More Things To Do If You Want To Be A Manager In Name But Not In Practice

Don’t cultivate an incommunicado communication style. This means keeping your voice mail on at all times; clearing your voice mail or mailbox monthly; never returning telephone calls or messages; saying ‘I’ll contact you’ or ‘I’ll ring you tomorrow’ and never doing so; keeping important data in your head and putting little on paper; requiring gatekeepers to ensure few individuals enter your diary or your office. The solution? Do conduct a small public relations check. Ask colleagues, customers, suppliers and others their experience of your accessibility, availability and rate of returning calls. Note their comments. Consider what image you want conveyed to all who have contact or would like to have contact with you. Develop time management and administrative systems to respond to messages and facilitate information flow.

Don’t adopt a flat spin technique. This means booking appointments every 5-10 minutes throughout the day and squeezing in others in-between times; saying ‘yes’ to meetings or tasks when you have no unscheduled time available; constantly being on the move with very little time at your desk; developing a ‘to do’ basket and emptying bits of it only when necessary; dealing with issues only when they’ve become major crisis material. The solution? Do get a colleague to handcuff you to your desk so you are forced to stop moving and with them look at the effectiveness of your current planning, prioritising, delegation and time management techniques. Schedule time each day for thinking, reflecting as well as hands-on ‘doing’ and attending meetings. Give attention to issues when they first appear and nip potential problems in the bud.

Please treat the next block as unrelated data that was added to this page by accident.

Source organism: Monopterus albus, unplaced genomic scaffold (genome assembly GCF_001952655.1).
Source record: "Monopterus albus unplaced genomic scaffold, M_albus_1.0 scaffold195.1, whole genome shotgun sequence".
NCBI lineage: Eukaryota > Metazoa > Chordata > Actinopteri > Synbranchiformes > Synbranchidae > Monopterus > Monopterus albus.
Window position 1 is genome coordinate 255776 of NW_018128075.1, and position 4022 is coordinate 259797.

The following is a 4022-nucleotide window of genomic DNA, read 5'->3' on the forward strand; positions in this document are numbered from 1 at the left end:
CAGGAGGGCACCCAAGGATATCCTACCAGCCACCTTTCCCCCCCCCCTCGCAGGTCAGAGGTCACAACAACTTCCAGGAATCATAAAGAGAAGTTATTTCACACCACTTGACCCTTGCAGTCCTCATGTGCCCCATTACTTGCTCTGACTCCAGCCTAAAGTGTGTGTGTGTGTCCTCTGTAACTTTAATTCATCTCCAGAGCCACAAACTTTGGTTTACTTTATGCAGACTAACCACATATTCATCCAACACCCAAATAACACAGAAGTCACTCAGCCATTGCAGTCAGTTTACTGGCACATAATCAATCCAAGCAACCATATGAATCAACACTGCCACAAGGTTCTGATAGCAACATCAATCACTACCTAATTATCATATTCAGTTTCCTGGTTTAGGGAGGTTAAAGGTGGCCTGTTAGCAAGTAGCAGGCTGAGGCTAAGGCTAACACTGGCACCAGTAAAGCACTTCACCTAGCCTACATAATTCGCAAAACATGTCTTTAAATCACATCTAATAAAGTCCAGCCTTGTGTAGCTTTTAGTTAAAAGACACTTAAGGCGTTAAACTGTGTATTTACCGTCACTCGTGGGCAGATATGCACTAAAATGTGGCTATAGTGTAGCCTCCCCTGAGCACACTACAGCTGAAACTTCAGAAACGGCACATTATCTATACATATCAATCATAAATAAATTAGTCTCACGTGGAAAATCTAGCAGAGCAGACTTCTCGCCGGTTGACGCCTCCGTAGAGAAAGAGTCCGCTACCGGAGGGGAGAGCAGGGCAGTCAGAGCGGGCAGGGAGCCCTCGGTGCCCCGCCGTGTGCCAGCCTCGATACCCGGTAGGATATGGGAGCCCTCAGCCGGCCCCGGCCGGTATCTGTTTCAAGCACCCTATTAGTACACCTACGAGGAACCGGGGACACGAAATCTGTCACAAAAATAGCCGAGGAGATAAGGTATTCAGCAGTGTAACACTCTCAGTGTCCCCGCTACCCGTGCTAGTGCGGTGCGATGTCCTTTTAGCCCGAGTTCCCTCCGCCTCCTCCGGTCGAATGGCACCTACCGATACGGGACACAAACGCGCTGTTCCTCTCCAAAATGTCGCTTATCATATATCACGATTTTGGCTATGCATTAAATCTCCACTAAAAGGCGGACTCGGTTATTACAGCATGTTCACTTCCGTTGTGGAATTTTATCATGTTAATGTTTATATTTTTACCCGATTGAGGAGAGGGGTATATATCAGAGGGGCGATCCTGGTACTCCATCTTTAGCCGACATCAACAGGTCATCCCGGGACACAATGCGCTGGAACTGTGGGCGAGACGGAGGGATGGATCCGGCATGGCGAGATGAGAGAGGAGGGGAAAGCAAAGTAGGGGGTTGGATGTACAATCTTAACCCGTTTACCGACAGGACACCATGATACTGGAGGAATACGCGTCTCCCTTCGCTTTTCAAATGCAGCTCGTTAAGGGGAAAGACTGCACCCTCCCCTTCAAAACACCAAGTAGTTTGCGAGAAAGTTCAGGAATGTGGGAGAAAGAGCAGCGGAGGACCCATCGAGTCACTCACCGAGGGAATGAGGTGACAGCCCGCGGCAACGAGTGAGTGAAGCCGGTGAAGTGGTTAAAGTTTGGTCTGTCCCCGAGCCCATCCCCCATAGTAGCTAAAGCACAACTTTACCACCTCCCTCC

Don’t embrace quick fix solutions. This means implementing all the latest management fixes without much analysis or regard for what’s gone before; introducing something new in the middle of experimenting with something else; adhering to the premise if something costs a lot from overseas it must be good; randomly applying bits of systems or techniques and never, never monitoring outcomes. The solution? IDo try lots of stuff and keep what’s effective. Work to build on what has gone before, rather than starting everytime from the beginning. Monitor your progress and fine-tune solutions as you go. Remember that instant gratification may jeopardise your business, exhaust your staff and ensures you achieve very little in the end.

Don’t tough it out. This means ignoring the tell tale signs that you are finding some tasks difficult to do; having difficulty translating the theory of how to do something into actual practice, despite having attended courses on the topic; saying ‘yes, works fine’ when it isn’t; feeling you are losing or have lost your perspective on your workplace, your practice, the contribution of yourself and others. The solution? With the best will in the world, sometimes the going gets tough and the tough well, they need a different kind of support. Find yourself an external business coach or mentor and use them to help you keep on track, endorse your successes and tackle the workplace issues causing unease.

First Published NZBusiness May 1999

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